Business, Legal & Accounting Glossary
A judgment that a person is not guilty of the crime with which the person has been charged.
A decision by a judge or jury that a defendant in a criminal case is not guilty of a crime. An acquittal is not a finding of innocence; it is simply a conclusion that the prosecution has not proved its case beyond a reasonable doubt.
The legal and formal certification of the innocence of a person who has been charged with a crime.
To be acquitted of a crime is to be deemed to be innocent of the charges after a court hearing. This is different from a Discharge, where the case is never heard. In general, a defendant who is acquitted can not be tried again for the same offence. If more than one defendant is on trial for the same offence (see: Accomplice), the acquittal of one of them is not admissible as evidence in favour of the others. A conviction, however, is admissible against the other defendants. This is because an acquittal is not `proof’ of innocence, it is merely an indication that the prosecution did not establish a case strong enough for a conviction. In other words, `innocent until proven guilty’ does not mean that `all are innocent until all are proven guilty’.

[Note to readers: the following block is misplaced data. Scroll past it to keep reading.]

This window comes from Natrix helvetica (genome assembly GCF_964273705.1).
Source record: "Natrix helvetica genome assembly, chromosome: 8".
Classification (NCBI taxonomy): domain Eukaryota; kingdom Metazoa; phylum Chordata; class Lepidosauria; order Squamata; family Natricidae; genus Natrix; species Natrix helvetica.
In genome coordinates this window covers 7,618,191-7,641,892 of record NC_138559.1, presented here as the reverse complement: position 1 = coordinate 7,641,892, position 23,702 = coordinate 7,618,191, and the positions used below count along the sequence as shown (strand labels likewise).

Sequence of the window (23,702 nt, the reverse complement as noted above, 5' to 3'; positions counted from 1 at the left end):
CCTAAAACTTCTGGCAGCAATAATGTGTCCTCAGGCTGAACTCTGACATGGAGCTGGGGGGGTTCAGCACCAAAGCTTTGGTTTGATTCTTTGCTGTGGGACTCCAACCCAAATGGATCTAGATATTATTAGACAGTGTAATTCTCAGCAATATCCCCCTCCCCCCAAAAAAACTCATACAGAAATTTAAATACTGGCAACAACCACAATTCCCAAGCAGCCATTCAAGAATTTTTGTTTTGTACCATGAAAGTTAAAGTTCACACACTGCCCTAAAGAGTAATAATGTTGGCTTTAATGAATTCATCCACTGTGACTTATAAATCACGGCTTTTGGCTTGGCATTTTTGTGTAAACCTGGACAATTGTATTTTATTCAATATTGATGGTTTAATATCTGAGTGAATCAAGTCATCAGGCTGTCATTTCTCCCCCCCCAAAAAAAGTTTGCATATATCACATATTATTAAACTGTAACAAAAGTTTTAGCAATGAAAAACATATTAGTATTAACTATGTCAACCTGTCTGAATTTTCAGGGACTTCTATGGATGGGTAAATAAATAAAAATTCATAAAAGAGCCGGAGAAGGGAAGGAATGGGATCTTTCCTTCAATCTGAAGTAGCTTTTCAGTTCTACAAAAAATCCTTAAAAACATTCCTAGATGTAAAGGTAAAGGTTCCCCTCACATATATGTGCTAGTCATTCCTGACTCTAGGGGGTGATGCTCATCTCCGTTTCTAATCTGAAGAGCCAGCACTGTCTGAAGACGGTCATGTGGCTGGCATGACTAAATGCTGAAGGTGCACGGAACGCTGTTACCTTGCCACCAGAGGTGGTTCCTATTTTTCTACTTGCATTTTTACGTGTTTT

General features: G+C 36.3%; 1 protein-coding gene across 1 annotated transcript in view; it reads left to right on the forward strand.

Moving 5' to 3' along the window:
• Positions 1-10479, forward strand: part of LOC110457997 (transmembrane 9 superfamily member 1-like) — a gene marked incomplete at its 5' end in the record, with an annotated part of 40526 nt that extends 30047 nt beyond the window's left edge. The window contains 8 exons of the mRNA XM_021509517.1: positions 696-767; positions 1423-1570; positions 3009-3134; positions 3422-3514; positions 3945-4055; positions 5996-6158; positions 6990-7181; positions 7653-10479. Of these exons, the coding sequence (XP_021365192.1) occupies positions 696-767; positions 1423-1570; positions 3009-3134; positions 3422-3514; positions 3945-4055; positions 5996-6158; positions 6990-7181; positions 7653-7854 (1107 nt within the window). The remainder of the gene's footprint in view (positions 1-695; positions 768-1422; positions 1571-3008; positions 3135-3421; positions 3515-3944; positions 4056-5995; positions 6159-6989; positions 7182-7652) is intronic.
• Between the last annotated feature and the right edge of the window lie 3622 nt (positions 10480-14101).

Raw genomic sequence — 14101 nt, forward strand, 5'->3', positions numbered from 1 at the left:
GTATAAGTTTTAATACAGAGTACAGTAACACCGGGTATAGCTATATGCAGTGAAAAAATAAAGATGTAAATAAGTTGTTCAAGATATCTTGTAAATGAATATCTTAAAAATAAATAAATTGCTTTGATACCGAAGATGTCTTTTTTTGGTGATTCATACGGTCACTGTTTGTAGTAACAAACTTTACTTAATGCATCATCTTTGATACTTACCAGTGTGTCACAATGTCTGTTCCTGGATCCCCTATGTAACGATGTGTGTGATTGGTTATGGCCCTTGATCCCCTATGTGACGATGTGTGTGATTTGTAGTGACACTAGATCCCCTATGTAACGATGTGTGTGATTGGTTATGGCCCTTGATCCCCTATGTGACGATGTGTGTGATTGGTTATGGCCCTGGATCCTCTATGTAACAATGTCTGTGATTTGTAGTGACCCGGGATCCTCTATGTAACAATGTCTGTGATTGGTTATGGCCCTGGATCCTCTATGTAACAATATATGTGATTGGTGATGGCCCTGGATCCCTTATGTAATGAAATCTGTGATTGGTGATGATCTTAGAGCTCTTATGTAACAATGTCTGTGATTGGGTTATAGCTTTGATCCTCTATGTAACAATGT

Acquittals in fact take place when a jury finds a verdict of not guilty. Acquittals in law take place by operation of law such as when a person has been charged as an accessory to the crime of robbery and the principal has been acquitted.
The judgment that a criminal defendant has not been proved guilty beyond a reasonable doubt. In other words, a verdict of “not guilty.”
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This glossary post was last updated: 9th October, 2021 | 25 Views.